Background. Adults and children with recurrent malignant central nervous system (CNS) tumors have a poor prognosis despite high dose chemotherapy with a conventional stem cell rescue regimen. In this study we evaluated the results of low dose, continuous infusion etoposide over 21 days added to a conventional high-dose regimen of carboplatin and thiotepa in eight patients with relapsed pediatric CNS tumors. Procedure. Patients with high risk CNS tumors were treated with etoposide 25 mg/m2/day by continuous intravenous (IV) infusion from day -22 to day -2, carboplatin 667 mg/m2/dose IV (or area under the curve = 9 mg/ml/ min according to the Calvert formula on days -8, -7, and -6, and thiotepa 300 mg/m2/dose IV on days -5, -4, and -3, followed by autologous hematopoietic stem cell rescue on day 0. Results. Eight adults and children, with a mean age of 12.9 years (age range 5.6-27.8 years), with relapsed primary CNS tumors (metastatic medulloblastoma (7), germinoma (1)), were enrolled. The mean survival post-transplant was 4.8+ years, (range 8-160+ months). The 2- and 5-year overall survival rates were 75% and 50% respectively. None of the survivors required additional salvage irradiation. Conclusion. The strategy of low dose chronic exposure to a topoisomerase inhibitor along with ablative carboplatin and thiotepa with stem cell rescue showed promising survival outcomes in these relapsed patients. This treatment strategy deserves further evaluation in a larger group of high-risk or relapsed primary CNS tumors.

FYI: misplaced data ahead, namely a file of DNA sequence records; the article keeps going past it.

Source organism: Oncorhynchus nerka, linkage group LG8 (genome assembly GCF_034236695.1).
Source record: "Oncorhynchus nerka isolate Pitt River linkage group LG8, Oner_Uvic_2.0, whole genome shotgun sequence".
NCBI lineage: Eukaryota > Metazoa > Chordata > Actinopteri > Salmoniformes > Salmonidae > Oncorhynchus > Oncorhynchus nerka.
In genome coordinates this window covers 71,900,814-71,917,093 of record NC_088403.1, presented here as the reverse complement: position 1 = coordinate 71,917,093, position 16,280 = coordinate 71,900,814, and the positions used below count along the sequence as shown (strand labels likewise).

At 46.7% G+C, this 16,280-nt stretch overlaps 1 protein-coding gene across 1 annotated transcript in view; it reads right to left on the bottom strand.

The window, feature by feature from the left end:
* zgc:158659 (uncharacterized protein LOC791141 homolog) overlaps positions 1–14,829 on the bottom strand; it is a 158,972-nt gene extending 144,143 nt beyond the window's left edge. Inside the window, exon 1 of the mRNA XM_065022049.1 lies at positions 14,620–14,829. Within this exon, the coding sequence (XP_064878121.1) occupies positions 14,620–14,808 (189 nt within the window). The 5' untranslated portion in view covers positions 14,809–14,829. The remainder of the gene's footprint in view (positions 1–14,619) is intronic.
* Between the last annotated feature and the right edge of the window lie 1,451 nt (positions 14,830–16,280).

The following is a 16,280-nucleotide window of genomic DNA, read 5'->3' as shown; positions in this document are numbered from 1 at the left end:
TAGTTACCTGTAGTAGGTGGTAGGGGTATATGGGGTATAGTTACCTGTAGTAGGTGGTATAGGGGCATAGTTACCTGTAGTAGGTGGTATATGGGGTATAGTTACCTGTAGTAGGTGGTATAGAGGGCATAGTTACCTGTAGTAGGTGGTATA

- CNS relapse
- Stem cell rescue